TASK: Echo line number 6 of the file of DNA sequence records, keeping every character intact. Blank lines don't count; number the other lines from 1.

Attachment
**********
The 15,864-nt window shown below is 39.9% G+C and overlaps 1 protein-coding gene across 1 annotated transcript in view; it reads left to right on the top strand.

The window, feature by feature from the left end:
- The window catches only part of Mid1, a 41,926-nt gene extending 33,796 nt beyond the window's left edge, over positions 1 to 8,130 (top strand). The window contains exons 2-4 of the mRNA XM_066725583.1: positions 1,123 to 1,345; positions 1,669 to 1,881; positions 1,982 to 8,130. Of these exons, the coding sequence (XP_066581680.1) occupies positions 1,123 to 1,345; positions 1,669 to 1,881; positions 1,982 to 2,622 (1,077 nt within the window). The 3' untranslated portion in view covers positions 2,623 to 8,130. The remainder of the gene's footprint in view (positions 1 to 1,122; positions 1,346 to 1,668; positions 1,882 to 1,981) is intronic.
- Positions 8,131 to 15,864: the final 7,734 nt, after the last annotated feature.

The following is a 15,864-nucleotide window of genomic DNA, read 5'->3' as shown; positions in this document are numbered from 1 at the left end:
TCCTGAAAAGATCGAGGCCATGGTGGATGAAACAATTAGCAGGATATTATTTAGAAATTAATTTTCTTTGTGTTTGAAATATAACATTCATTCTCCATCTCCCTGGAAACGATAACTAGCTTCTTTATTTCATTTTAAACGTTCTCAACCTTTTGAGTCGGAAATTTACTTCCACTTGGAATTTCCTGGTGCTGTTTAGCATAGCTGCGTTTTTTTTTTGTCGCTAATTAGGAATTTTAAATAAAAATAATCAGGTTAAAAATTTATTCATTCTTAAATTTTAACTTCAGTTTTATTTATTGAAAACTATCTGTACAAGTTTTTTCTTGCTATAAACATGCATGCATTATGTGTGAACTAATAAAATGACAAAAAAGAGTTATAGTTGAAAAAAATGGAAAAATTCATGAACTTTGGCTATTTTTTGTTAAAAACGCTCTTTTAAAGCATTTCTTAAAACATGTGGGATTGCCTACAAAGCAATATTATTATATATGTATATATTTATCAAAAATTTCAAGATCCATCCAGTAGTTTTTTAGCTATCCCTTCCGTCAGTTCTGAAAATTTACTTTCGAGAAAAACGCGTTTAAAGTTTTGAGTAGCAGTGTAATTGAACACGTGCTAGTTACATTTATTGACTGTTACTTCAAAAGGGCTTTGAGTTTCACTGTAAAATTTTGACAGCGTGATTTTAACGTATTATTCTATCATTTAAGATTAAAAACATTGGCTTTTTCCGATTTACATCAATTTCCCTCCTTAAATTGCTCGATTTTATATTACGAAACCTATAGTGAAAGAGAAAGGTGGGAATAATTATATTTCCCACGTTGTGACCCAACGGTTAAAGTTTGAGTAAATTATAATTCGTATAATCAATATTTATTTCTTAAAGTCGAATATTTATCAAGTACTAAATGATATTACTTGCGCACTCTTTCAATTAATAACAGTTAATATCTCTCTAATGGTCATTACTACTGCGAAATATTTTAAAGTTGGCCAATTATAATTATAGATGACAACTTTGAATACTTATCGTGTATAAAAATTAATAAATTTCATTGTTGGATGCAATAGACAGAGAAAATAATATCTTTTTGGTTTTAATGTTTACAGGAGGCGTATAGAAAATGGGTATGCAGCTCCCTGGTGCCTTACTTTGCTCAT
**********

TCCTGAAAAGATCGAGGCCATGGTGGATGAAACAATTAGCAGGATATTATTTAGAAATTAATTTTCTTTGTGTTTGAAATATAACATTCATTCTCCATCTCCCTGGAAACGATAACTAGCTTCTTTATTTCATTTTAAACGTTCTCAACCTTTTGAGTCGGAAATTTACTTCCACTTGGAATTTCCTGGTGCTGTTTAGCATAGCTGCGTTTTTTTTTTGTCGCTAATTAGGAATTTTAAATAAAAATAATCAGGTTAAAAATTTATTCATTCTTAAATTTTAACTTCAGTTTTATTTATTGAAAACTATCTGTACAAGTTTTTTCTTGCTATAAACATGCATGCATTATGTGTGAACTAATAAAATGACAAAAAAGAGTTATAGTTGAAAAAAATGGAAAAATTCATGAACTTTGGCTATTTTTTGTTAAAAACGCTCTTTTAAAGCATTTCTTAAAACATGTGGGATTGCCTACAAAGCAATATTATTATATATGTATATATTTATCAAAAATTTCAAGATCCATCCAGTAGTTTTTTAGCTATCCCTTCCGTCAGTTCTGAAAATTTACTTTCGAGAAAAACGCGTTTAAAGTTTTGAGTAGCAGTGTAATTGAACACGTGCTAGTTACATTTATTGACTGTTACTTCAAAAGGGCTTTGAGTTTCACTGTAAAATTTTGACAGCGTGATTTTAACGTATTATTCTATCATTTAAGATTAAAAACATTGGCTTTTTCCGATTTACATCAATTTCCCTCCTTAAATTGCTCGATTTTATATTACGAAACCTATAGTGAAAGAGAAAGGTGGGAATAATTATATTTCCCACGTTGTGACCCAACGGTTAAAGTTTGAGTAAATTATAATTCGTATAATCAATATTTATTTCTTAAAGTCGAATATTTATCAAGTACTAAATGATATTACTTGCGCACTCTTTCAATTAATAACAGTTAATATCTCTCTAATGGTCATTACTACTGCGAAATATTTTAAAGTTGGCCAATTATAATTATAGATGACAACTTTGAATACTTATCGTGTATAAAAATTAATAAATTTCATTGTTGGATGCAATAGACAGAGAAAATAATATCTTTTTGGTTTTAATGTTTACAGGAGGCGTATAGAAAATGGGTATGCAGCTCCCTGGTGCCTTACTTTGCTCAT